The initial steps have already been taken to make HD Radio a European Technical Standard Institute standard. An important part of this process will be the inclusion of the European RDS standard with the AF-Functionality (Alternate Frequencies), because in contrast to the United States, an average private broadcaster has a high number of translators and not just one main transmitter.
Other FM HD Radio Trials in Europe
HD Radio’s growing popularity in Europe has led to some “HD Radio tourism” to our location in central Switzerland for a test drive and a laboratory demonstration of all critical protection ratio issues.
Almost all unbiased visitors, who previously had only heard of and read about HD Radio in the United States, become real fans of the digital FM idea after demonstrations in the lab and field.
Some of the leading OEMs for the German automotive industry and some German car manufacturers have started to use central Switzerland as the test bed for their HD Radio equipment.
(click thumbnail)Fig. 11: Three groups of receiver performance, according to ITU 412-9 specifications are shown. Group 1 is almost worse than the minimum specification. Group 2 is a bit better than the ITU Reference and Group 3 is much better than the ITU 412-9 minimum performance. The difference at first adjacent can easily be greater than 1:1000 (60 dB!).Examples of car manufacturers include BMW, Daimler, Harmann Becker, Visteon and more. Even after the announcement by the World DAB Organization about the arrival of the far more efficient new DAB+ (with AAC+ audio codec, which is similar to the HDC used by HD Radio and with better error correction) the interest from regulating bodies and private broadcasters in Europe in HD Radio is still growing strongly.
In France, Towercast and NRJ-Group, with backing from SIRTI, have been doing intense testing since April 2006 in the Paris area with two HD transmitters on the air, in a critical European frequency assignment. Poland and Ukraine also are running some HD Radio tests.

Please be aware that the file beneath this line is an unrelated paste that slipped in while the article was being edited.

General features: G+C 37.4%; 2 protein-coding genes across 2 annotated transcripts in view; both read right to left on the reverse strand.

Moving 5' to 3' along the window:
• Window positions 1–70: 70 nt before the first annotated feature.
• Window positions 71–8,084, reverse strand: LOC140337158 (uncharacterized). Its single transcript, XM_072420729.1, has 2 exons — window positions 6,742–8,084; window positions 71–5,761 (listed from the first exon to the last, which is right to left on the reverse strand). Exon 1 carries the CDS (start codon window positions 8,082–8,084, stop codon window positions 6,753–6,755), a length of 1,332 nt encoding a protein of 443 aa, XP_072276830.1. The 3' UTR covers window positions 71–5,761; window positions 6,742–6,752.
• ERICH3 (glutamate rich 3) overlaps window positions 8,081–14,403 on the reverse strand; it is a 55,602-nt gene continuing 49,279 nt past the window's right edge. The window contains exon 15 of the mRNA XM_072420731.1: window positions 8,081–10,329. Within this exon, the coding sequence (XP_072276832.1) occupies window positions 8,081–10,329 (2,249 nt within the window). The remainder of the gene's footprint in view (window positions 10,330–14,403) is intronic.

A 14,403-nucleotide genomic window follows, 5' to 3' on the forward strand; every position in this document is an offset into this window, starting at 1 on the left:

Since Dec. 3, 2007 the first German HD Radio field trial has been on air with the Radio Regenbogen high-power transmitter in Heidelberg. The practical subjective results after the first weeks of operation are promising, even though it was predicted that the spectrum jam around Heidelberg will never allow a successful practical operation of HD Radio.
Other new plans for HD Radio trials and interest in HD Radio in Europe that we know of include Austria (Krone-Hit-Vienna and others); Italy (RVR with some broadcasters in north Italy, Aeranti Corallo-Radio Association); Romania; Czech Republic; and Bosnia.
Even with the positive results so far, more detailed investigations in the lab and in the field are necessary before regulatory agencies can start issuing operational licenses for HD Radio.
Following are the major steps in our trial project:
- Comparison between FM and HD Radio indoor coverage
- Support for OFCOM lab measurement of HD Radio protection ratios for all major allocation conditions and receiver segments
- Determine the consequences (if any) on FM planning for FM HD Radio implementation in Switzerland (and Europe), and a comparison with U.S. and ITU 412-9 recommendations
- Translators and single frequency network boosters for HD Radio in the field (and RDS-AF functionality test)
- Implementation and operation costs in comparison to FM operation and other digital platforms
- Implementation comparison with other digital FM systems like DRM +
- Support of timely creation of operational HD Radio operational licensing guidelines
- More general awareness in Europe for FM HD Radio, including at the receiver manufacturer level for multi-platform receivers
The Key Advantages of FM HD Radio
HD Radio can become the optimum path to the digital radio age for European single-program broadcasters.
The advantages are obvious. The broadcaster can continue to use almost all of his existing transmitter and translator sites and equipment. Compared to the total operating cost of an FM distribution network, only minor reinvestment for the startup of the digital operation is needed.
As our actual experience so far shows, not all translators have to be modified to digital. Radio Sunshine has a total of 16 sites. For a minimum of 80 percent HD Radio coverage approximately 10 sites will be needed to be modified to HD Radio technology. In contrast to the United States where one licensee has only one transmitter per program stream, a typical European private broadcaster has an average of more than five translators per program stream. This further use of the existing broadcast infrastructure gives the broadcaster the unique chance for a controlled slow evolution to digital at low cost.
To be able to use the same FM channels for the programming and other content is an extremely valuable marketing advantage for the broadcaster.
As additional advantages the broadcaster will get better quality of service within his coverage area and good indoor reception. Portable and indoor reception is important in Europe because it counts for more than 2/3 of total radio listening hours.
For the success of HD Radio in Europe it is critical that broadcasters and the industry begin to show interest in this technology and its development. This is the reason we founded the European HD Radio Alliance, or EHDRA.